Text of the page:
Irrigation Leader
Aerial photo of Sheffield Reservoir. A square body of water surrounded by green grass.
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Sheffield Reservoir Another Milestone for the Central Plains Water Enhancement Scheme

With the recent completion of the Sheffield Reservoir, Central Plains Water Limited (CPWL) is realizing the next stage of its water enhancement plan for a section of underserved lands in New Zealand’s Canterbury Plains. The newly constructed reservoir is a lynchpin of the Sheffield Scheme, which will introduce surface water irrigation to farmers in the area for the first time. As part of the larger Central Plains Water Enhancement Scheme, the Sheffield Scheme is part of the greater effort to provide surface water irrigation to the surrounding 148,263 acres of land within the Canterbury Plains.

Beginning in December 2016, CPWL began working on bringing water to the region’s high-quality soils that have unreliable rainfall while avoiding significant costs associated with traditional water pumping. Prior to the introduction of surface water, farmers who wished to irrigate their crops had to drill up to 492 feet deep to tap into groundwater at great expense.

CPWL contractors designed two sources for the Sheffield Reservoir. Using the existing stock water network system operated by the Selwyn District Council, CPWL is directing water from the Kowai River into the new reservoir. In addition, CPWL constructed a river intake and single large pump station on the bank of the Waimakariri River to transfer 2 cubic meters of water a second into the reservoir.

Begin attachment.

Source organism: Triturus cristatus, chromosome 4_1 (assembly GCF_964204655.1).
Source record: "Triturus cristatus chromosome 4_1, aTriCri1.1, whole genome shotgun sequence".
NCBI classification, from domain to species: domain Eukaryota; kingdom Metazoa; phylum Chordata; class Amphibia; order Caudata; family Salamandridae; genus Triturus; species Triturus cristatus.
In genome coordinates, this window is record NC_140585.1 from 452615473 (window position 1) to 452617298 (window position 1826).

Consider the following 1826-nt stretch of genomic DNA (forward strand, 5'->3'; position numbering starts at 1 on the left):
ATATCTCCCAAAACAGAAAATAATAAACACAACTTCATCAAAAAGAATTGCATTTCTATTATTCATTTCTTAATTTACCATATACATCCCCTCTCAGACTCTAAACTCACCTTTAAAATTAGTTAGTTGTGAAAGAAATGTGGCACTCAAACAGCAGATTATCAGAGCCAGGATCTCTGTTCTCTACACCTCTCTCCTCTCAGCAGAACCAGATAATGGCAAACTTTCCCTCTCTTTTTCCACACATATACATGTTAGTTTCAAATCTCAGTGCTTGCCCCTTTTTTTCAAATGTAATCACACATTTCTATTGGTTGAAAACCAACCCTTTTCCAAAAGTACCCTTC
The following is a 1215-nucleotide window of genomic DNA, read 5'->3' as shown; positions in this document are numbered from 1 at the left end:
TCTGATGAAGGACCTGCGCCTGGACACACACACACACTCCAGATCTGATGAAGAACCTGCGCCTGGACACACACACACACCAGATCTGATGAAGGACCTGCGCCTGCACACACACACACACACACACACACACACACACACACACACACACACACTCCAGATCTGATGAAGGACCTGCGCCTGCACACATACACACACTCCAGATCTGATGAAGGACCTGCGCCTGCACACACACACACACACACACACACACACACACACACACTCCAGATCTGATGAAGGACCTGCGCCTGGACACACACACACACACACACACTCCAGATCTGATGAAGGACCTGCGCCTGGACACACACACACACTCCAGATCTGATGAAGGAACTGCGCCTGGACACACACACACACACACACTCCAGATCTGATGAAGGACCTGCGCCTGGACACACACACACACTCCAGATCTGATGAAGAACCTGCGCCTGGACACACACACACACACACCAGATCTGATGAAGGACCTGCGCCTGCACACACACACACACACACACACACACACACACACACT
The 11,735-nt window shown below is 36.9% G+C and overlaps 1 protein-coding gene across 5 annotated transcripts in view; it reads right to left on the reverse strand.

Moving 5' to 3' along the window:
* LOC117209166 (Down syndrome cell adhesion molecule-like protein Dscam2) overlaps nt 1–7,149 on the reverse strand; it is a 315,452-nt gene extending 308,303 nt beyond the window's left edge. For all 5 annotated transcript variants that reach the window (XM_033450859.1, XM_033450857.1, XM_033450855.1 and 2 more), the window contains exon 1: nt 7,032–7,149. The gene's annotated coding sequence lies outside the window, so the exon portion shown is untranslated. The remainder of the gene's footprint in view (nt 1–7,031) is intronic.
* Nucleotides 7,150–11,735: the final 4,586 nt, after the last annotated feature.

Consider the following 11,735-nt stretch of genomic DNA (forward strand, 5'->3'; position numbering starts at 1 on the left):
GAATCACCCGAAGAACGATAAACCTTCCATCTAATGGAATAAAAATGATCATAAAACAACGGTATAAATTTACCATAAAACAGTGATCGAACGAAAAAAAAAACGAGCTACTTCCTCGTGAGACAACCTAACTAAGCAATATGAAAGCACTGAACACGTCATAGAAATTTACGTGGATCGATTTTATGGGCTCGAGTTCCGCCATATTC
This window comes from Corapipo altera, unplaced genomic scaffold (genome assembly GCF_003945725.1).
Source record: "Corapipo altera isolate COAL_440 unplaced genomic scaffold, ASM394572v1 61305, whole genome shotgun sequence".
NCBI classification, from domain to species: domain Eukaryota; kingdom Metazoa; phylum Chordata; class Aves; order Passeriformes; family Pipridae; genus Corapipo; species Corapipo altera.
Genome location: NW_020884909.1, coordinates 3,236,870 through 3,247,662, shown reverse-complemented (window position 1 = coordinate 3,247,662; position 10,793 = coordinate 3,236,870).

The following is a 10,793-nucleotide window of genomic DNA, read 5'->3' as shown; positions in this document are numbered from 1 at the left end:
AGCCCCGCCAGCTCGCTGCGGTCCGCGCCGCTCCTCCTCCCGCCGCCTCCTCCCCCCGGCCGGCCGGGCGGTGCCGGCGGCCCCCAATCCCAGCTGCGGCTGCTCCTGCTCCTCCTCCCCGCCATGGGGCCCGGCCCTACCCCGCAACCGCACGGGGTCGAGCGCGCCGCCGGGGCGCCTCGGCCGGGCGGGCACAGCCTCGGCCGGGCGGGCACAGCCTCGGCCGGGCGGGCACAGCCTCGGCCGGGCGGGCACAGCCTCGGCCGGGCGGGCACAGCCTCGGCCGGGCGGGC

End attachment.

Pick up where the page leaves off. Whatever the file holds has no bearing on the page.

In a mere 10 months from the start of construction, CPWL contractors constructed the river intake, a reservoir, and a 30-kilometer pipe distribution network. The closed system does not lose water to evaporation or ground infiltration during transport, making the Sheffield Scheme efficient and reliable.

Today, the new, fully lined reservoir covers an area close to 74 acres and is approximately 28 feet deep. All in all, the reservoir will hold 2 weeks of storage for the 10,625 acres it supports. Once the water is collected, a network of high-density polyethylene pipes will distribute 4 millimeters of the stored water a day to farmers. The scheme will also provide water for stock water, rural fire, and supplemental domestic village water supplies.

While not as large as the other elements of the Central Plains Water Enhancement Scheme, the reservoir is enhancing agriculture in the area. Farmers in the area have traditionally grown ryegrass, peas, corn, carrots, potatoes, radish seed, barley, and wheat; however, yields had been variable. The new water is expected to stabilize the area’s grain production. Some winter grazing and dairy farms also operate in the area. Additionally, farmers who have typically raised sheep now have an opportunity to convert their farms to dairy farms due to the water the scheme provides.

Overall, the water supply stability provided by the new surface water irrigation system is fostering new agricultural opportunities; and local stakeholders and CPWL continue to look for new efficiencies for the Sheffield system and opportunities to further expand irrigation within the Central Plains.